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February 09, 2007


karl (I posted in response to this at the budget thread from the 6th)

Apparently I won't be able to post my longer final windpower note anywhere today but anyone can email me for it. It's about artificailly propping and keeping up mills when newer ones would work better because uthose built prematurely got federally funded and 'protected.'

I did just though study this blog entry and it's accompanying chart better and it is consistent with my post about how lopsided the return on investment is because there getting access to the methane instead of it being sold to the highest bidder year to year. Probably fuel cells will have to pay far more for it from elsewhere during it's tenure, or premature fallow to emptiness gained then they pay to burn it there/ would of paid in time appreciated dollars even allowing for risk by any measure..... Shame that will be. Ouch. Despite that cells will roll out, just later, just on a smaller scale, justu after too many more innocents have been burnt alive to serve dim bush.

karl ("no exposure to the volatility of natural gas prices")

Dam I'm right above so must write again!

"The Ormonde Project demonstrates improved economics and investment returns through:
• Diversification of income and cash-flow from two sources of power

>>>>> with no exposure to the volatility of natural gas prices


That can't be in the public interest. I believe the (last year abouts) congressional testimony about how wasteful it is to burn gas instead of convert it to water and electric potential except that the infrastructure to do so shouldnt' be on a car to grid goldbergian exploitation of heavy wheel addicts.

Developing that technologyin fact hinders large scale site installedd cell technology that only might permeat off shore to shallow/fallow fields if and only if they have not been burnt dry on a gimmick of some pretty propellers getting packaged in as they seem to admit mainly props.

It's on money that monetary decisions should be based. NOt this or that technologyt to suit bias or otherwise faulilly irrational astghetic tastes.

Further the statement
Our project is dominated by wind power but will also generate electricity from

>>two small gas

fields, Ormonde North and Ormonde South."

is more evidence of mischief. The table discloses that the fields ARE NOT SMALL IN COMPARISON TO THE AMOUNT OF PROFITS OR ENERGY 'produced.'

Isn't that the context in which they are described in the excerpt though? Isn't it?


karl ("2 Dependent on the way in which the gas turbines are operated")

It is true that volatile prices have clean methane generators standing idle while cheaper fueled dirty ancient plants run continously. I personally have to suffer the choice of cheap electricity off peak, knowing it's coal, or spend a punitive rate to use clean methane, so I welcomed the news that one can do betther then burn it however cleanly.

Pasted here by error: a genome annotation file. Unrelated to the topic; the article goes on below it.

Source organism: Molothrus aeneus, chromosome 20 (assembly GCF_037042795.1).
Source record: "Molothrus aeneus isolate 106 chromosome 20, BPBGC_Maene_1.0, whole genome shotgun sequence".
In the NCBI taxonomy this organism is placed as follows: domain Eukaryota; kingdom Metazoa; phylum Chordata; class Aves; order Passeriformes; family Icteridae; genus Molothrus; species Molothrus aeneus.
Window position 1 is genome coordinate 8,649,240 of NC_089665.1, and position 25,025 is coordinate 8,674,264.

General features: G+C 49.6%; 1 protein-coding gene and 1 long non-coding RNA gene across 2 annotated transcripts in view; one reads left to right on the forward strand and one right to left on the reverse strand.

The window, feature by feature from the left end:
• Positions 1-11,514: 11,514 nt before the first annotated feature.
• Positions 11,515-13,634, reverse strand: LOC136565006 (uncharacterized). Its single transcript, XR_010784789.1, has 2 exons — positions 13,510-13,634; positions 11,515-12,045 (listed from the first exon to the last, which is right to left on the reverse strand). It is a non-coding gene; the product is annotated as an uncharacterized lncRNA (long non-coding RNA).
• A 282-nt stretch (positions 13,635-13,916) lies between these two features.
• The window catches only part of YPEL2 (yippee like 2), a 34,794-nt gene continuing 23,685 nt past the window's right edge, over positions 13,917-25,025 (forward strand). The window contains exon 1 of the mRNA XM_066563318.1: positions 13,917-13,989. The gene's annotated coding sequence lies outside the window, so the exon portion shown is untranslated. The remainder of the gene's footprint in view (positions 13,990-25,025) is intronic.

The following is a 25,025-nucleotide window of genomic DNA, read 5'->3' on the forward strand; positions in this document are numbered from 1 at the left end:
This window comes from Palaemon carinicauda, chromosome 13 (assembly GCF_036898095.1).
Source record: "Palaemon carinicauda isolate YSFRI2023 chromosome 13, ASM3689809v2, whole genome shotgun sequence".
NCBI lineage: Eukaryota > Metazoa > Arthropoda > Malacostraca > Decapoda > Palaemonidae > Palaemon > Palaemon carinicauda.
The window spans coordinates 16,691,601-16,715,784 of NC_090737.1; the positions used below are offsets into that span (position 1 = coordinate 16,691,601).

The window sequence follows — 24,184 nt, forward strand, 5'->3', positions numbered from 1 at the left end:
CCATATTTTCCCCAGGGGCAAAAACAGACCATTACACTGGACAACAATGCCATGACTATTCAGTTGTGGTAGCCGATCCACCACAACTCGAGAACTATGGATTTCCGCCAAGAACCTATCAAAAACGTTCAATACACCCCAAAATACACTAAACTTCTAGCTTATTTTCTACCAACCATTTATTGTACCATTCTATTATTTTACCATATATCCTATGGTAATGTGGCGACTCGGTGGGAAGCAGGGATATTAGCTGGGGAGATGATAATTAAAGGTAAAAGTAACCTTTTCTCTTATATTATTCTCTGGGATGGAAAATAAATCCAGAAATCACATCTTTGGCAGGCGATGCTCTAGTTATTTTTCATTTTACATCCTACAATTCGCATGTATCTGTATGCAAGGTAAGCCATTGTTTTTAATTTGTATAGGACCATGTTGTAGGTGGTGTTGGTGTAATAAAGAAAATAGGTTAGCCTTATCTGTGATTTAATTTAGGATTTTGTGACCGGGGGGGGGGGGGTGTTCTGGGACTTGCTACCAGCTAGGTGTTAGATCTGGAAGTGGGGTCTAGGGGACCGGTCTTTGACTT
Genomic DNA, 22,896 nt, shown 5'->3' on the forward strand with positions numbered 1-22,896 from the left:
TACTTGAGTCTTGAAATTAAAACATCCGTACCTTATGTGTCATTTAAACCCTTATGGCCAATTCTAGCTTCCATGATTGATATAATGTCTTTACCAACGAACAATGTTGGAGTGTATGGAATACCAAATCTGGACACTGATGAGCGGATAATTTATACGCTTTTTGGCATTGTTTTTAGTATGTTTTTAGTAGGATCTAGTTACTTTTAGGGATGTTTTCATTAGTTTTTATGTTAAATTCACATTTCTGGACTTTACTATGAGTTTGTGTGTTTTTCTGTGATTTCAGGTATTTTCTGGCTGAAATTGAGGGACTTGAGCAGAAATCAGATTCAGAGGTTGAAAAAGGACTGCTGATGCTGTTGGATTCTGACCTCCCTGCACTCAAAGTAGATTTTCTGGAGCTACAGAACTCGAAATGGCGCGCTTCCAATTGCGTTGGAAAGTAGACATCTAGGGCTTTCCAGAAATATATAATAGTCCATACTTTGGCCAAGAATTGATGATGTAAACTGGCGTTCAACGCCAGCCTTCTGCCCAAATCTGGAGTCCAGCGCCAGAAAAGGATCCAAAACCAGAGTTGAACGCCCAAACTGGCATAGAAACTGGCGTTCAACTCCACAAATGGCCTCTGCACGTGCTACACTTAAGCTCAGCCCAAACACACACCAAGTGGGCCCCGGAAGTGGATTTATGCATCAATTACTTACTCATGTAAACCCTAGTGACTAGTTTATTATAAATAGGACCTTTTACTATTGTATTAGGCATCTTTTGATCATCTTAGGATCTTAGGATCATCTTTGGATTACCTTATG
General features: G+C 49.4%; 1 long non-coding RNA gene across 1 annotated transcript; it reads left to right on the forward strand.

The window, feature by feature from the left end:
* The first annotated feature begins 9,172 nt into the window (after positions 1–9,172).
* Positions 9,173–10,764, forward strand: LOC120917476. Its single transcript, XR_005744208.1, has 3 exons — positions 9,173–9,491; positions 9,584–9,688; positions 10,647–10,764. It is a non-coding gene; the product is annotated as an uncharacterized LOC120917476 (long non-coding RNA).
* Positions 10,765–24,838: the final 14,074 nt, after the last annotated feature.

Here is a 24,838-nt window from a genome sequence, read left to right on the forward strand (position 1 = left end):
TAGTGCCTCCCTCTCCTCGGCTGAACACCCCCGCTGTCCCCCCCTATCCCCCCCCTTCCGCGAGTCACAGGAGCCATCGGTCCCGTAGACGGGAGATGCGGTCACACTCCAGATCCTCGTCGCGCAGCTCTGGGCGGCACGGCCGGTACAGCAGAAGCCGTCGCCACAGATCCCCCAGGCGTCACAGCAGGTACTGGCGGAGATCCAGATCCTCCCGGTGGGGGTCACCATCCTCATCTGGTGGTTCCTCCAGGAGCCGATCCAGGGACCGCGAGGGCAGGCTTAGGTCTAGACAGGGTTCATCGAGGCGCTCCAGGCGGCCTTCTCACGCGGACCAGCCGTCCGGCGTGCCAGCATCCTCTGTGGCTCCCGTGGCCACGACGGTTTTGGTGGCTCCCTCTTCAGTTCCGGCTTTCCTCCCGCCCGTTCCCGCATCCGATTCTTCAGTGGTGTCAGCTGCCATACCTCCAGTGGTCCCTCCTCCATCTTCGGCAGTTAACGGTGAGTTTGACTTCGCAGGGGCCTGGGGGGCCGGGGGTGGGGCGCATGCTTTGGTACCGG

They seem to expect us to believe that when the wind is blowing they won't burn the gas, even though they don't have to pay the market price for it. Since the price isn't volatile, just what determines whether they burn it now, or leave it be? The footnote is insufficient even if read. But mainly I don't understand the bit about revenue. It means the windpower is sold for more money right? It's just opposite to the way it should be. Clean fuels should be subsidized on purchase perhaps, but not more then convential is tariffed. The burning of methane even bought up while still in the ground stocks should be subject to regulation. Although I can't take the time to confirm this, they appear to be buying the right to engage in such combustion when the rest of us might be barred from doing so. It's not wind but fuel cells that need help getting paid for so as to suck up that which would otherwise essentially be flared even if at '100' percent efficient liek the resistive heaters so widely, obscenely, corruptly, irrationally, and likely now from wind powered!


The Prairie National Park and windfarm would have a similar hybrid aspect.


Prairie grasses could be mowed and converted to biogas to backup the wind machine output. The grasses could be cut in strips, about once every three years. Sequestration would remain the same as natural prairie since organic fertilizer from the boigas digestor could be returned to the soil.

Mowing replaces the effect of fire in maintaining the prairie ecosystem.

Charles S

While Cape Cod overshadows other news about offshore wind turbines, Wired.com published an article titled "Inherit the Wind" which talks about other US regions are quietly approving offshore projects.

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